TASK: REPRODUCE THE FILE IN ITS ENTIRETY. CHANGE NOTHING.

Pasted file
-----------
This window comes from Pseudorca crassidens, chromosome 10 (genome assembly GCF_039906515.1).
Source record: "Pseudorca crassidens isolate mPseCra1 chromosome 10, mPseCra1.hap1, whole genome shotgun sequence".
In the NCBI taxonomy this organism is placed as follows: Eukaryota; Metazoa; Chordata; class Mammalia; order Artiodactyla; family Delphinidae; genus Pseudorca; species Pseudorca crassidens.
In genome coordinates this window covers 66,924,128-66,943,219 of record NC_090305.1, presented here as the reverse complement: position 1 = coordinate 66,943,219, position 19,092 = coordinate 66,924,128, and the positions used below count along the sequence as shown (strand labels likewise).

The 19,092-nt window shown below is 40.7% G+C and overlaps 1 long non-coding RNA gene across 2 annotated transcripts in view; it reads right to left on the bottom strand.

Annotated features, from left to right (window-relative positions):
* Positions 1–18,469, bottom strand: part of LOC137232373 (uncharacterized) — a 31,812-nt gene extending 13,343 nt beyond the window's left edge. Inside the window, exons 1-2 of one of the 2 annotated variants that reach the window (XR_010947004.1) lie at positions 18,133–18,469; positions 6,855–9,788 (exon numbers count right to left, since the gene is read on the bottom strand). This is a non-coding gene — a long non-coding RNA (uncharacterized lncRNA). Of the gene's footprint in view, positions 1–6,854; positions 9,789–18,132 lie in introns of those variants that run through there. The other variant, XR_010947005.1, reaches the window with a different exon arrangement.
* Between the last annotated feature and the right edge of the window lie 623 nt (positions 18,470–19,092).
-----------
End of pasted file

This window comes from Pseudorca crassidens, chromosome 10 (genome assembly GCF_039906515.1).
Source record: "Pseudorca crassidens isolate mPseCra1 chromosome 10, mPseCra1.hap1, whole genome shotgun sequence".
In the NCBI taxonomy this organism is placed as follows: Eukaryota; Metazoa; Chordata; class Mammalia; order Artiodactyla; family Delphinidae; genus Pseudorca; species Pseudorca crassidens.
In genome coordinates this window covers 66,924,128-66,943,219 of record NC_090305.1, presented here as the reverse complement: position 1 = coordinate 66,943,219, position 19,092 = coordinate 66,924,128, and the positions used below count along the sequence as shown (strand labels likewise).

The 19,092-nt window shown below is 40.7% G+C and overlaps 1 long non-coding RNA gene across 2 annotated transcripts in view; it reads right to left on the bottom strand.

Annotated features, from left to right (window-relative positions):
* Positions 1–18,469, bottom strand: part of LOC137232373 (uncharacterized) — a 31,812-nt gene extending 13,343 nt beyond the window's left edge. Inside the window, exons 1-2 of one of the 2 annotated variants that reach the window (XR_010947004.1) lie at positions 18,133–18,469; positions 6,855–9,788 (exon numbers count right to left, since the gene is read on the bottom strand). This is a non-coding gene — a long non-coding RNA (uncharacterized lncRNA). Of the gene's footprint in view, positions 1–6,854; positions 9,789–18,132 lie in introns of those variants that run through there. The other variant, XR_010947005.1, reaches the window with a different exon arrangement.
* Between the last annotated feature and the right edge of the window lie 623 nt (positions 18,470–19,092).